Yemen: Making art out of war

By Holly Frew, Emergency Communications Manager

Twenty-six-year-old Roqaia proudly shows one of the first piece of stained glass she ever painted. It depicts a woman playing the violin.

“This is my favorite piece,” she said. “I painted it not long after the airstrikes started. This woman playing the violin symbolizes that in spite of war, we will play music and do art. We will live.”

Roqaia makes a living transforming the effects of war into art. She roams the city gathering broken glass from windows shattered by bombs, and then turns it into beautiful glass pictures.

Roqaia has always dreamed of becoming an artist. Growing up, she loved to draw, but this kind of artistic expression was discouraged, especially from a woman. Her family was against her pursuing art as a career, so for six years she put away her paint brushes and sketch pads.

After being unemployed for several years, however, she started to reclaim her dream. She enrolled in a local business training program that helped her invest in art supplies and she learned how to earn an income selling her art. Just when she had finally convinced her father to let her pursue her dreams though, the war brought her plans to a grinding halt. But it also inspired her to create.

One day an airstrike hit in her neighbourhood, shattering the window in her bedroom.

“Instead of cleaning up the broken glass, I just ran out of the bedroom in fear,” said Roqaia. “I left the broken glass there for several days, and just kept looking at the pieces lying everywhere.”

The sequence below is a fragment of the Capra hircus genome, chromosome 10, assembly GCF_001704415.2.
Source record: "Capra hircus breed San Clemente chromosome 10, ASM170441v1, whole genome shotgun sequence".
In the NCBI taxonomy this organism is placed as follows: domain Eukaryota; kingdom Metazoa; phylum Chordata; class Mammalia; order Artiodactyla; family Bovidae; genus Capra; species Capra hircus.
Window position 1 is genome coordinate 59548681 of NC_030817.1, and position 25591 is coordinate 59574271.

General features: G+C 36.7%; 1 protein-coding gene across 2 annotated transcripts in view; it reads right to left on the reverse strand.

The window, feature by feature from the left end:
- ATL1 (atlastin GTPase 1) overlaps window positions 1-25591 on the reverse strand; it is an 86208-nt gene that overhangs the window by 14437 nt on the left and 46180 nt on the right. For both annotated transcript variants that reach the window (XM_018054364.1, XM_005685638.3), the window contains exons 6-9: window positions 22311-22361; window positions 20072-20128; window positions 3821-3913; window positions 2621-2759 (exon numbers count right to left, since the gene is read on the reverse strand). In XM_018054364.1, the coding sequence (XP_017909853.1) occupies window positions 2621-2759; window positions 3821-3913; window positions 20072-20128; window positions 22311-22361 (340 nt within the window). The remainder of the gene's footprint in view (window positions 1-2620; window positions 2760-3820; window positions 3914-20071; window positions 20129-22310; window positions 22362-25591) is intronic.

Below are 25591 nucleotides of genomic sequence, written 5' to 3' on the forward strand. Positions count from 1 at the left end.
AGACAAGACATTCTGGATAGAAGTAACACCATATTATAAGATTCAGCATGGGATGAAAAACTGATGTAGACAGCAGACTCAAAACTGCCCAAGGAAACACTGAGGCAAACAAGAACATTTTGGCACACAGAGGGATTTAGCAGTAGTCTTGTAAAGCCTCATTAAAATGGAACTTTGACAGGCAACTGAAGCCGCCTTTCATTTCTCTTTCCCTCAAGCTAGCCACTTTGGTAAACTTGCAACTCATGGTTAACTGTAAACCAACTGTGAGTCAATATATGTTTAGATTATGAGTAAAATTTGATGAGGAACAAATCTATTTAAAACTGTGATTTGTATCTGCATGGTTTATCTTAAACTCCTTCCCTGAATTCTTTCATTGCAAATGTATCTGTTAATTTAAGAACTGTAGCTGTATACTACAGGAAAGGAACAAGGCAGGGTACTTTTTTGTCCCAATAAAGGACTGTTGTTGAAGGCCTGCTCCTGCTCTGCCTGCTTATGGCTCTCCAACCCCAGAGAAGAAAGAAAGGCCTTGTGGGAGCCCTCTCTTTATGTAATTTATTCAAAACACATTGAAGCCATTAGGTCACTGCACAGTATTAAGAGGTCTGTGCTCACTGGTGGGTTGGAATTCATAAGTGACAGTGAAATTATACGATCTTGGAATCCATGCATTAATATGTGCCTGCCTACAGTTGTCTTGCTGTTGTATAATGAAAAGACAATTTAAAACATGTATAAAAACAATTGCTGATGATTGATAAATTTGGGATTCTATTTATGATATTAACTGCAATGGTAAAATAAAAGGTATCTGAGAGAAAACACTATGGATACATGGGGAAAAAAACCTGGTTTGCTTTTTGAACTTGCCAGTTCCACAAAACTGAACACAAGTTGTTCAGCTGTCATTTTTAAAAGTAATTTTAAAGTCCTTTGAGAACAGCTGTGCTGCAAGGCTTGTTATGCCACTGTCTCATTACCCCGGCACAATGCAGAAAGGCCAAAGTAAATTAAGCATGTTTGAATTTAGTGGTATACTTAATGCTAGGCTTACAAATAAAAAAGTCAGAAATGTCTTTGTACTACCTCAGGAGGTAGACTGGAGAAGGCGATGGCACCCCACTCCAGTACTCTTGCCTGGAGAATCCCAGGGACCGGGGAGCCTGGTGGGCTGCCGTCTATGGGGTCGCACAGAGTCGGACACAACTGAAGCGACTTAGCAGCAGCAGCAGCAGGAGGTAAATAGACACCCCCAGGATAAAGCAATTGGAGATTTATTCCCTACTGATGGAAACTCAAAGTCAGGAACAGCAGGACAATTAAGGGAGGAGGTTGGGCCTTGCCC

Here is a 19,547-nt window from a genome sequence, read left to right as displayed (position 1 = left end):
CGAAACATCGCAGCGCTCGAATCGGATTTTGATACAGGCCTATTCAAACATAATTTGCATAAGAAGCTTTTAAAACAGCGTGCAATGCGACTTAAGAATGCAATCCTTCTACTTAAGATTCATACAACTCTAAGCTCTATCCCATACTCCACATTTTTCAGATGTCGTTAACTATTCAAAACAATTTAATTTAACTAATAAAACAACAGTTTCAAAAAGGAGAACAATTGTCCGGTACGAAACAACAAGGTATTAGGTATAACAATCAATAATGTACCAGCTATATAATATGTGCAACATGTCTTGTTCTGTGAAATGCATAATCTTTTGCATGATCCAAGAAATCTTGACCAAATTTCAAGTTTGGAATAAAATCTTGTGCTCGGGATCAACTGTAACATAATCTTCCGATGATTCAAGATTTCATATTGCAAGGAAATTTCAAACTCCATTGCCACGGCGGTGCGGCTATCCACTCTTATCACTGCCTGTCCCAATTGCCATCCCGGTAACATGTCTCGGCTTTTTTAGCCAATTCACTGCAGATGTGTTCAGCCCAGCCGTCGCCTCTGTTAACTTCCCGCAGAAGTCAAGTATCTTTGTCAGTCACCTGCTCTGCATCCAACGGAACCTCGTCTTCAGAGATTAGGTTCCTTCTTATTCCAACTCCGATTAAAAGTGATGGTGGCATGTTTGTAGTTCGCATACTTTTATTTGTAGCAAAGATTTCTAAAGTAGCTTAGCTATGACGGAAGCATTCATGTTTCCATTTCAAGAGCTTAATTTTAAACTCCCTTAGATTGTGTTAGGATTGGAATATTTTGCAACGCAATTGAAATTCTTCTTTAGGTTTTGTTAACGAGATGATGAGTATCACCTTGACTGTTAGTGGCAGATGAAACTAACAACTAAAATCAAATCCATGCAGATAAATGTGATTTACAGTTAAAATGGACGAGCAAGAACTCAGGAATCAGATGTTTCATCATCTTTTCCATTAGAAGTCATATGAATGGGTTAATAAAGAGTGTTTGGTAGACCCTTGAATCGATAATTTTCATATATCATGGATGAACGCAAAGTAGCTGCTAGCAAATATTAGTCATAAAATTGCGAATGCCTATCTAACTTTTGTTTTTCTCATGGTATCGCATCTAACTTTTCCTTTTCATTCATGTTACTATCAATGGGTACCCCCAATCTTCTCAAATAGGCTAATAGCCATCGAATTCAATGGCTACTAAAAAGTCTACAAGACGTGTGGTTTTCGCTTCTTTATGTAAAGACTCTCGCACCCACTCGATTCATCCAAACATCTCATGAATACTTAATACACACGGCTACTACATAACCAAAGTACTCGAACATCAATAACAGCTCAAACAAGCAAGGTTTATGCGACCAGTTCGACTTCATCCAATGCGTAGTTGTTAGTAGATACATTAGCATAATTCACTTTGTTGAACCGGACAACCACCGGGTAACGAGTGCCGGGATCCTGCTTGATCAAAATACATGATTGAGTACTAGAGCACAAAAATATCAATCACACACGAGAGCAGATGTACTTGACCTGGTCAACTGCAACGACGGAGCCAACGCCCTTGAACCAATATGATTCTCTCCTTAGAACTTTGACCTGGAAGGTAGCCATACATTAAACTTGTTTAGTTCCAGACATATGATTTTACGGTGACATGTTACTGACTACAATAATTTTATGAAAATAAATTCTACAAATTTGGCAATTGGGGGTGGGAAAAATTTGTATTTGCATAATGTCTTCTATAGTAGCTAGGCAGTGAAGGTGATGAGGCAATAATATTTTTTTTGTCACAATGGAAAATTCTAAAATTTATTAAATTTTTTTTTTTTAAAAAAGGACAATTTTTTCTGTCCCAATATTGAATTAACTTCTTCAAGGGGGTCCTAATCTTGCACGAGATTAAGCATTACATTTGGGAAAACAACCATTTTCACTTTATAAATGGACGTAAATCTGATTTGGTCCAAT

Later Roqaia met a man in her neighbourhood who had lost everything in an airstrike, including his family. Seeing and hearing this man’s pain inspired Roqaia to create something that told his story. So she used the broken glass from her window and painted a picture of what had happened to this man. She then gave it to him as a gift.

Roqaia then started creating more pictures from broken pieces of glass, and she started selling them, mostly to foreigners. She started bringing in money for the family through her artwork, and her father gave her a room in the house to use as an art studio.

Many of her pieces send a powerful message that she wants the world to hear.

“I want you to see our pain. War not only destroys windows. It destroys hearts, children, dreams and people’s lives,” said Roqaia. “I want my work to be in houses all over the world…and I want life and freedom for all Yemeni people.”

CARE has been working in Yemen since 1993. In 2015, conflict broke forced thousands to flee their homes. More than 82 per cent of Yemenis, or 21.2 million people, now depend on humanitarian aid – which has been obstructed from reaching people due to the conflict.

YOU can help support CARE’s emergency response in Yemen and all over the world.